The beauty of the “garden of water and fragrance” (Suiho En) creates for the visitor a world of meditative calm where it is possible to focus on the simple and beautiful things in nature, and our lives.
Garden creator, Dr. Koichi Kawana, designed more than one dozen major Japanese gardens in the United States, including botanical gardens at the Los Angeles County Museum of Art, San Diego’s Balboa Park and gardens in Denver, Chicago, Memphis, Minneapolis, and the largest Japanese garden in the United States - the 14 acre garden in St. Louis. He pioneered the design of traditional Japanese gardens which utilized plants native to the area of the garden.
A native of Hokkaido, Japan, Dr. Kawana was listed in Who’s Who in America, the Dictionary of International Biography, and Who’s Who in Art, among others. Awards include Progressive Architecture’s Design Award for design of this garden; the Victor M. Carter Diamond Award, the highest honor of the Japan America Society of Southern California; the Companionate of Merit in Order of St. Lazarus of Jerusalem in Edinburgh; and the Gold Medal from Academia Italia della Arti de del Lavoro. National Geographic Magazine featured Dr. Kawana’s St. Louis garden in its August, 1990, issue.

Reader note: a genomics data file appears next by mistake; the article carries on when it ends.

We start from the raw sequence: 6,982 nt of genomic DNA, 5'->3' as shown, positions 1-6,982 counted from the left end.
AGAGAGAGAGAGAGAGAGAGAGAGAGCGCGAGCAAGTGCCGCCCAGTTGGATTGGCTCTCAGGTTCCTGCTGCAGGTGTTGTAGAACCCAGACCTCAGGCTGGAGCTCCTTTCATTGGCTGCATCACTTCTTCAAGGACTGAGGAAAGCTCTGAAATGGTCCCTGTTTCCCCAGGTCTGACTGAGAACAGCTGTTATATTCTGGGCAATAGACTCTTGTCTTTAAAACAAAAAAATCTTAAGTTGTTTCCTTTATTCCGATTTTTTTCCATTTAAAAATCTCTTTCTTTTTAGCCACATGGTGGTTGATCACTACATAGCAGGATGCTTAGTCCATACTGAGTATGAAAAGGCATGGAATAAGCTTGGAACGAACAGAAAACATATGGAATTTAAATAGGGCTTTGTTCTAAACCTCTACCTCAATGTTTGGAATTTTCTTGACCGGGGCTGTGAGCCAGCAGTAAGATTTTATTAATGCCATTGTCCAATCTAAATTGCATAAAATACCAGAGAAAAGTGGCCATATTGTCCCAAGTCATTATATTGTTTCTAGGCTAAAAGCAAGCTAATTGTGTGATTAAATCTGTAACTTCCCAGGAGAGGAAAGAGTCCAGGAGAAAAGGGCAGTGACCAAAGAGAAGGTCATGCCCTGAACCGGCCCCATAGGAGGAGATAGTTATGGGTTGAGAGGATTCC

Dr. Kawana died in September, 1990, at age 60. Professional associates recall him as a “renaissance man,” a garden designer, architect and artist whose paintings are now collectors’ items - writer, poet, collector of fine art and teacher. He taught ikebana informally—Japanese architecture and landscape design at UCLA, formally. One associate wrote, “He taught me about the art of gardening and human grace.”